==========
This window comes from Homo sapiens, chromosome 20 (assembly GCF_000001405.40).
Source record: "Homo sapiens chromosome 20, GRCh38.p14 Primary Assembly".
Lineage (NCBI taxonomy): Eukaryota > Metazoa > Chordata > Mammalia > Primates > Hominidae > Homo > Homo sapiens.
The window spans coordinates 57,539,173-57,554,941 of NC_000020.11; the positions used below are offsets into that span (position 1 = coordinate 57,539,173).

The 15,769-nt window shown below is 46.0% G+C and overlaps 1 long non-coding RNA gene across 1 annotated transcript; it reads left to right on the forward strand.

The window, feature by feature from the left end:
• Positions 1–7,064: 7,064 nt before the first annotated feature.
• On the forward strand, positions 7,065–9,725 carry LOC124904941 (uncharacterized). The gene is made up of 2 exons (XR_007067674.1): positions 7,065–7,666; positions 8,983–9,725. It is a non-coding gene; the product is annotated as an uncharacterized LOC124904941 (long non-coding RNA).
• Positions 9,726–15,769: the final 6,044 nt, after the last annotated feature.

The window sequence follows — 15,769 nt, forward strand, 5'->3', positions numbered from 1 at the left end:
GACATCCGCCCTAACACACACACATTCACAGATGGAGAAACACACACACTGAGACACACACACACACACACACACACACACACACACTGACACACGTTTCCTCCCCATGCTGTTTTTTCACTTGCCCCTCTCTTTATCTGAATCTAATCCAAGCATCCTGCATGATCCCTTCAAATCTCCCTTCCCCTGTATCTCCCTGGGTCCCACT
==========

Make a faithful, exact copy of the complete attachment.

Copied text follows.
This window comes from Homo sapiens, chromosome 20 (assembly GCF_000001405.40).
Source record: "Homo sapiens chromosome 20, GRCh38.p14 Primary Assembly".
Lineage (NCBI taxonomy): Eukaryota > Metazoa > Chordata > Mammalia > Primates > Hominidae > Homo > Homo sapiens.
The window spans coordinates 57,539,173-57,554,941 of NC_000020.11; the positions used below are offsets into that span (position 1 = coordinate 57,539,173).

The 15,769-nt window shown below is 46.0% G+C and overlaps 1 long non-coding RNA gene across 1 annotated transcript; it reads left to right on the forward strand.

The window, feature by feature from the left end:
• Positions 1–7,064: 7,064 nt before the first annotated feature.
• On the forward strand, positions 7,065–9,725 carry LOC124904941 (uncharacterized). The gene is made up of 2 exons (XR_007067674.1): positions 7,065–7,666; positions 8,983–9,725. It is a non-coding gene; the product is annotated as an uncharacterized LOC124904941 (long non-coding RNA).
• Positions 9,726–15,769: the final 6,044 nt, after the last annotated feature.

The window sequence follows — 15,769 nt, forward strand, 5'->3', positions numbered from 1 at the left end:
GACATCCGCCCTAACACACACACATTCACAGATGGAGAAACACACACACTGAGACACACACACACACACACACACACACACACACACTGACACACGTTTCCTCCCCATGCTGTTTTTTCACTTGCCCCTCTCTTTATCTGAATCTAATCCAAGCATCCTGCATGATCCCTTCAAATCTCCCTTCCCCTGTATCTCCCTGGGTCCCACT